Hyperscalers are moving swiftly – orienting their sales teams, solution experts, and manufacturing positioning – and making investments available for proof of concept (POC) and proof of value (POV) initiatives to fuel accelerated innovation. These partners are utilizing API connectivity frameworks and other technologies to deliver IT and OT convergence, all while leveraging sustainability momentum and championing a greener future.

Empower a Future-Ready Workforce

Building a future-ready workforce goes beyond the factory floor alone, and should be a top-down, organization-wide priority. Chief Experience Officers and executive leadership alike must spearhead the effort to prioritize talent initiatives.

Overall change management, skill upgrades through training, and education are all essential for building a workforce for the future. To empower a truly scalable, future-ready workforce, manufacturers will also need to engage with strategic partners and invest in scalable centers of excellence (COE) and delivery centers.

Leverage Data to Solve Supply Chain Challenges

54% of companies have acknowledged that their supply chain has changed significantly in the last two years. During the pandemic, many manufacturers were not equipped to handle the mounting supply chain pressures and labor shortages that ensued.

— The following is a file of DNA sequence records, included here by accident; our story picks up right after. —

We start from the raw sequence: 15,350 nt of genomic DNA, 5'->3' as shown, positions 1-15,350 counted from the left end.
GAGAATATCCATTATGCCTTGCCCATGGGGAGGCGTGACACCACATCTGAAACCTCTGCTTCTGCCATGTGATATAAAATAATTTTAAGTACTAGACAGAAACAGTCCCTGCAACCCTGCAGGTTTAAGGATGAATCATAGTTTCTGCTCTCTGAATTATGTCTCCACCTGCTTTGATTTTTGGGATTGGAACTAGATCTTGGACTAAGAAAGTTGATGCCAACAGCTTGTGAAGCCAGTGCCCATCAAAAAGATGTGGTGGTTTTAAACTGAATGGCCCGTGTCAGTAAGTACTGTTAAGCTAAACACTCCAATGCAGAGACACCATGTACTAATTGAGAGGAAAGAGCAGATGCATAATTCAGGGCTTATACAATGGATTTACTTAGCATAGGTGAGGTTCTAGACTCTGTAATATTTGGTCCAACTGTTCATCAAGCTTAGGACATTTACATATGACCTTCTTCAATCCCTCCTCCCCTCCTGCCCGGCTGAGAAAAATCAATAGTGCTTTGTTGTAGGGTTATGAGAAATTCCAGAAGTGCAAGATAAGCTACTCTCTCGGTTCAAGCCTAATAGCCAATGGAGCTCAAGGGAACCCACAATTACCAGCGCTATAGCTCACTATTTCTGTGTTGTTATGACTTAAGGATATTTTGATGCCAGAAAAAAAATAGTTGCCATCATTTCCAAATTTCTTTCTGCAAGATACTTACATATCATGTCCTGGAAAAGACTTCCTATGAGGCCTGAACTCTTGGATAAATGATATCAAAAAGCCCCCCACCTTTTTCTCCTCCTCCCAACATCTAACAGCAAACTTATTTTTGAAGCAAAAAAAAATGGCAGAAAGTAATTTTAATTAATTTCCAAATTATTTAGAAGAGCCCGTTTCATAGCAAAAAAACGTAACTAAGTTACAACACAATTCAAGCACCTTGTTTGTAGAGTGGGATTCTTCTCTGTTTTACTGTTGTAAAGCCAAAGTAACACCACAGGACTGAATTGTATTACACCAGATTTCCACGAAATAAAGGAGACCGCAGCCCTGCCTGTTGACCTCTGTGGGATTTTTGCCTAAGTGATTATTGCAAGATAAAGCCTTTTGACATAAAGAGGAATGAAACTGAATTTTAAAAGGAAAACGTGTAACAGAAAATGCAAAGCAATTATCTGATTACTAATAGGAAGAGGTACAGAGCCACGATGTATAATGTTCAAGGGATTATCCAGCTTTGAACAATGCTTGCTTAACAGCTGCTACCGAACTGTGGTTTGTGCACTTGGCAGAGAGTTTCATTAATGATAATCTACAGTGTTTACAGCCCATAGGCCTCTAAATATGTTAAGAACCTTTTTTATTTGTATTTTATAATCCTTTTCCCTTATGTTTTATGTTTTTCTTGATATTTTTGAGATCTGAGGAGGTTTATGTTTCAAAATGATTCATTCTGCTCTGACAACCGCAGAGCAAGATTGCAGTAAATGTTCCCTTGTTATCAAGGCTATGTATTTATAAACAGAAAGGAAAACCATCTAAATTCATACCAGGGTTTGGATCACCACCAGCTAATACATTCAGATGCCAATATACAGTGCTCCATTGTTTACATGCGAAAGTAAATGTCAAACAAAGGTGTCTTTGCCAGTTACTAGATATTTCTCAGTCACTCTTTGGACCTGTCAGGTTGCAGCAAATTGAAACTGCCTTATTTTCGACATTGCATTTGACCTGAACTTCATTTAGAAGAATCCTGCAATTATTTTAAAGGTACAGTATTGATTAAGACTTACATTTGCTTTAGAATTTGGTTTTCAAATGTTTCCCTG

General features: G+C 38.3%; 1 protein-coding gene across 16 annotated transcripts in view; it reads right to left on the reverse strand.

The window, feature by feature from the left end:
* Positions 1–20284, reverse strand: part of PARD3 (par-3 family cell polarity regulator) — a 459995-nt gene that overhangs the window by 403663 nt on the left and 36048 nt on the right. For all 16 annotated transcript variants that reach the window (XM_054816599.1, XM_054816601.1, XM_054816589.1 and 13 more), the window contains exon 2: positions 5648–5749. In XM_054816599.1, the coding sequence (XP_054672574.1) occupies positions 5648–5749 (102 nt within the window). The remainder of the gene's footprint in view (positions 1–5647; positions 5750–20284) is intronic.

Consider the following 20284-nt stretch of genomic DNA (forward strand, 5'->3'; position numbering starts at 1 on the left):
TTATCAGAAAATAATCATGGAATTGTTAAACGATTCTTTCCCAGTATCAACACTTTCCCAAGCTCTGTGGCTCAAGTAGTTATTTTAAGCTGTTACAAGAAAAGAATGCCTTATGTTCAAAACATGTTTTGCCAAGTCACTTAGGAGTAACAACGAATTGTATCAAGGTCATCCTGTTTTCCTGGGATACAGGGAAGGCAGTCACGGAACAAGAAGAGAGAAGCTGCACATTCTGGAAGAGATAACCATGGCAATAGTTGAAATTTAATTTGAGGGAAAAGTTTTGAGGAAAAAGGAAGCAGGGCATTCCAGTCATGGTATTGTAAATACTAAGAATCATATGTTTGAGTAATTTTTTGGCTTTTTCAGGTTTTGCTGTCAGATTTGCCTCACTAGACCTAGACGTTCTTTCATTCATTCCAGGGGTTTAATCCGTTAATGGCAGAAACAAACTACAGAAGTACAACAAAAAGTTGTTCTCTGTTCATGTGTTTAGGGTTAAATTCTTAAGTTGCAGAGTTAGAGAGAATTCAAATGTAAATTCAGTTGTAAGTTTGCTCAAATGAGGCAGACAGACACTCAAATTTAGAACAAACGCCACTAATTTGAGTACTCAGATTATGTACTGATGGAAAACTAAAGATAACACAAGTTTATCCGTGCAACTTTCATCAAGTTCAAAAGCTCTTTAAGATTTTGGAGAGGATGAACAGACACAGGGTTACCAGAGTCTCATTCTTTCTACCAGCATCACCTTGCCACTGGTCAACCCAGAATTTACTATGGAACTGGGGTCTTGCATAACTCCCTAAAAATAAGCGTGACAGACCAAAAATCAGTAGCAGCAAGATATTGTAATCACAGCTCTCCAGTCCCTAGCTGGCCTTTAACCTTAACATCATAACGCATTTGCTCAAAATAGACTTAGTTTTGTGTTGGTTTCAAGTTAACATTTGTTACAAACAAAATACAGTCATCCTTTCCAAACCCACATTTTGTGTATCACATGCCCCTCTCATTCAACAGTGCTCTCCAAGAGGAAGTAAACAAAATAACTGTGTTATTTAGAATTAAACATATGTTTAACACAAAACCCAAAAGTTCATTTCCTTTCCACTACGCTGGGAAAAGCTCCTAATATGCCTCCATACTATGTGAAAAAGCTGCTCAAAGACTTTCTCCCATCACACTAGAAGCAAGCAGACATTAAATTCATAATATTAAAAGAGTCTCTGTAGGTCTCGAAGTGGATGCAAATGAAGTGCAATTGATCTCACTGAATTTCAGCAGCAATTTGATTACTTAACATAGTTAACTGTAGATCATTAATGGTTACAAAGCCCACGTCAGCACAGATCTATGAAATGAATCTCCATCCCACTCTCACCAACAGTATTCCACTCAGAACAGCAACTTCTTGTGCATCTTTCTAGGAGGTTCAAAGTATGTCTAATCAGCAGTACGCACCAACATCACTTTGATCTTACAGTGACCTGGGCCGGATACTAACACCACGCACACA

The solution is in the data. To ensure preparedness for the future, manufacturers should focus on tapping into data to improve logistical and post-sale efficiency, utilizing an integrated collaborative platform for planning, and implementing automated operations and goods-to-person technologies to improve the efficiency of operations and mitigate similar unexpected labor shortages.

What’s further, leaders should increase the amount of data that their organizations provide to suppliers, and vice versa. Sharing long-term forecasting, production data, scheduling, etc., promotes a data-driven culture that can enhance collaboration with suppliers and partners – increasing competitive edge and improving overall business outcomes.

By leveraging data in new and innovative ways, the manufacturers will be prepared for the future, instead of scrambling to adapt to it. 

Ensure Your OT Security

In any organization, OT cybersecurity is critical. Pulling large quantities of data can open manufacturers up to several unwanted security threats, making preparedness key for preventing potential security breaches. Implementing cybersecurity measures, enabling cloud monitoring capabilities, testing for threats, and investing in a mechanism for responding to threats should be prioritized in advance to avoid losing the trust of your customers.

Thinking of cybersecurity as an afterthought is no longer a viable strategy, and leaders who utilize this method open their organizations up to significant potential risks.

The convergence of IT, OT, data-based decision-making enabled through hyper scalers, and new guidelines around sustainability and supply chain are pushing manufacturers to refine their operations strategy. This can be a significant challenge for enterprises but, with the right strategy, can deliver business-wide results.

Preparation is key, and by outlining the proper roadmap – and ensuring that your organization has readied itself for this process – the transformation can be seamless.

The future of manufacturing is intelligent – and it has already arrived.

Vamshi Rachakonda is Vice President of Manufacturing, Automotive, and Life Sciences at Capgemini Americas. Venkata Achanti is Vice President of Cloud, and Custom Applications at Capgemini America.